If you follow any Mountain biking magazines or latest industry trends we are pretty sure you have heard about the surge in Fat Bike usage on the trails.
We had the chance to demo our first fat bike this past weekend. We picked up a Trek Farley 5 from local shop, Ultimate Bicycle. They are a top notch Trek dealer and highly recommend using their shop. Mike Perry is the owner and one of the most helpful owners out there. At first glance, the Trek Farley is beefy. 27.5 in wheels. The new Farley is available in both aluminum and carbon fiber versions with sliding dropouts and rigid or suspension forks. The biggest news (not a pun) is the introduction of yet another wheelsize: 27.5×4. Trek says all the reasons that 27.5 wheels have an advantage over 26-inch for regular mountain bikes applies to fat bikes as well: larger contact patch, better angle of attack and shorter sidewalls for less bounce.
The Farley’s Alpha Platinum aluminum frame and fork have been hydroformed and butted to enhance torsional strength while keeping weight down. A press-fit PF121 bottom bracket anchors the crankset for flex-free power delivery during out-of-the-saddle charges. Out back, the Farley’s Stranglehold adjustable dropouts feature a thru-axle skewer, also reducing drivetrain flex.
We took the Farley out for a local spin on local singletrack trail. Since we are in North Carolina there are a decent amount of roots on the trails and we were curious on how the Farley would handle them. At first pass a few miles in, riding a fat bike has a completely different feel. It’s fun, cushy, and a little bit more bouncy feel. Also whether on hardpack or loose sand, the grip on the tires is very noticeable and feels much more stable. I can see why people like riding a fat bike in the snow.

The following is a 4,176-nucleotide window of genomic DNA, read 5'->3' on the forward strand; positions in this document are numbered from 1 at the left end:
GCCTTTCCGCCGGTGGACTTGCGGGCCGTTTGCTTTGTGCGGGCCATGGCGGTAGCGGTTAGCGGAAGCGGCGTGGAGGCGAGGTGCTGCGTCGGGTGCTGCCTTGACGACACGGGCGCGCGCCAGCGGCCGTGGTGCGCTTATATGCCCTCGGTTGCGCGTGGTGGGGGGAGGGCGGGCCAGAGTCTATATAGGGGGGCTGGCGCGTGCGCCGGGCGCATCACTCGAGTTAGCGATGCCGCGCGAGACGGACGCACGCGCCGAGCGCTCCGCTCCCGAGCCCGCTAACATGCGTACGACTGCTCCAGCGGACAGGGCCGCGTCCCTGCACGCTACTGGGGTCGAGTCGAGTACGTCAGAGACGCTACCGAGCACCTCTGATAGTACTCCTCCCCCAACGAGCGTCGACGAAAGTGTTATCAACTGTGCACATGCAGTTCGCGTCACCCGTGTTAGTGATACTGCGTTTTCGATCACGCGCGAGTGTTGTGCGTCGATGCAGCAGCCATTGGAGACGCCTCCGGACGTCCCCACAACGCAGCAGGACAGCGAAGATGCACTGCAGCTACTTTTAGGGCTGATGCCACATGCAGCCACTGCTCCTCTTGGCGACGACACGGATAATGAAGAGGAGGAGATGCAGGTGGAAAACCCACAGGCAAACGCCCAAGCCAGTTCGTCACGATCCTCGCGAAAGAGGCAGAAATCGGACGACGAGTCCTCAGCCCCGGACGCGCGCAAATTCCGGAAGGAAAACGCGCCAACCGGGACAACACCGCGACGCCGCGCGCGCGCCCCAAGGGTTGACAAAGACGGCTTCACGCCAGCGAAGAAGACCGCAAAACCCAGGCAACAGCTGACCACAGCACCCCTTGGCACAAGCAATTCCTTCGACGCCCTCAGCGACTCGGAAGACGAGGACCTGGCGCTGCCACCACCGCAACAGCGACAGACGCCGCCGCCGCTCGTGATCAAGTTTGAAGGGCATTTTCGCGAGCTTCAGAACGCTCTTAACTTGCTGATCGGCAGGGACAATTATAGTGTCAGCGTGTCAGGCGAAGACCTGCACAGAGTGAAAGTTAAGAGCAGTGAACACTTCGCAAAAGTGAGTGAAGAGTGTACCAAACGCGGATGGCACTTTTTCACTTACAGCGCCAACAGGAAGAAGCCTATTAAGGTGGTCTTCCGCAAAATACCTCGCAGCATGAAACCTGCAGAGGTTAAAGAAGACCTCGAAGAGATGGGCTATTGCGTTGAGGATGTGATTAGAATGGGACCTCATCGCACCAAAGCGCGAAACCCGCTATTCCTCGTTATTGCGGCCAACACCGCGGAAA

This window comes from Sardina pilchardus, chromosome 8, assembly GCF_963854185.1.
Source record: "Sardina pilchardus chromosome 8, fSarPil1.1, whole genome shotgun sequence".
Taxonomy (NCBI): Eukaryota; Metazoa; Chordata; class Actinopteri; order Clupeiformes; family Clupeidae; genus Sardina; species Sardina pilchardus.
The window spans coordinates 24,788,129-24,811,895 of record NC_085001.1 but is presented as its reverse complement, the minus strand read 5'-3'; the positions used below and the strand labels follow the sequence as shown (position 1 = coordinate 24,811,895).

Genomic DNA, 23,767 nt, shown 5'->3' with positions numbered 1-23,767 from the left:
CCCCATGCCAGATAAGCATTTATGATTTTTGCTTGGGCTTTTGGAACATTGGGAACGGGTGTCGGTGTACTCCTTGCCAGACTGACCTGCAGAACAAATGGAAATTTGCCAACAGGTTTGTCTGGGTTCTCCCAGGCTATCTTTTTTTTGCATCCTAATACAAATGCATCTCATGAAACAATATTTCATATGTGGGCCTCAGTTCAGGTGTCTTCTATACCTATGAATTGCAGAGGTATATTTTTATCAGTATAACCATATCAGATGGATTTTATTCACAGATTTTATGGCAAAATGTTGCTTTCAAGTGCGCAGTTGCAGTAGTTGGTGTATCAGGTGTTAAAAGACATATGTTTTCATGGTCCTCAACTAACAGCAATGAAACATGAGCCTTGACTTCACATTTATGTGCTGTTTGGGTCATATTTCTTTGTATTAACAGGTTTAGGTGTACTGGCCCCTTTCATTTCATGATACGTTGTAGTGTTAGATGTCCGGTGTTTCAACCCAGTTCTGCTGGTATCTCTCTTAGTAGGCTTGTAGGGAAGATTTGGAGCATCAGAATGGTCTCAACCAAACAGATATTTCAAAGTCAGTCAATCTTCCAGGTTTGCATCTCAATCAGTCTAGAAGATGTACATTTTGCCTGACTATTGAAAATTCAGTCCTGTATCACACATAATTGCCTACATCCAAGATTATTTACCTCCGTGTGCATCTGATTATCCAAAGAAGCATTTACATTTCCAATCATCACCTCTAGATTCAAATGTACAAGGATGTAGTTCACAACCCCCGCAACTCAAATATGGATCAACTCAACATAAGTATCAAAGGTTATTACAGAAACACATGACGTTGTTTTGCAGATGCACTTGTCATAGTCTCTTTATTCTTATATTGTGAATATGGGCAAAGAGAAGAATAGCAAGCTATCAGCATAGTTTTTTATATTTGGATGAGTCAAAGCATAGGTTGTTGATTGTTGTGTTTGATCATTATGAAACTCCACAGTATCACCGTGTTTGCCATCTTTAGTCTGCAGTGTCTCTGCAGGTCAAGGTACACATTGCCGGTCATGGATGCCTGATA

We were running the tires around 9 psi. The Farley plows over roots and small rocks. In fact you barely feel them. However in tight turns and accelarations it’s not quite as snappy. And due to the tire size and rim size there is about 4-5 lbs of extra weight, which you definetly notice on any climbs.
However on our first small descent with a few small jumps the Farley really shined and it’s quite a fun ride downhill. (Almost like riding on a red dodgeball.). I wouldn’t say any part of the bike is faster. But it does make riding downhill and slower rooted sections more comfortable and easier to roll over without wheels getting “caught”.
Braking felt virtually the same as with Avid hydraulic brakes on the Farley.
While the Farley might not be my top-choice for riding in adverse conditions, it is certainly one of the most fun-to-ride fatbikes on the market when conditions are good, and is, so far, the only fatbike that I’d actually like to try once the snow melts and trails dry out.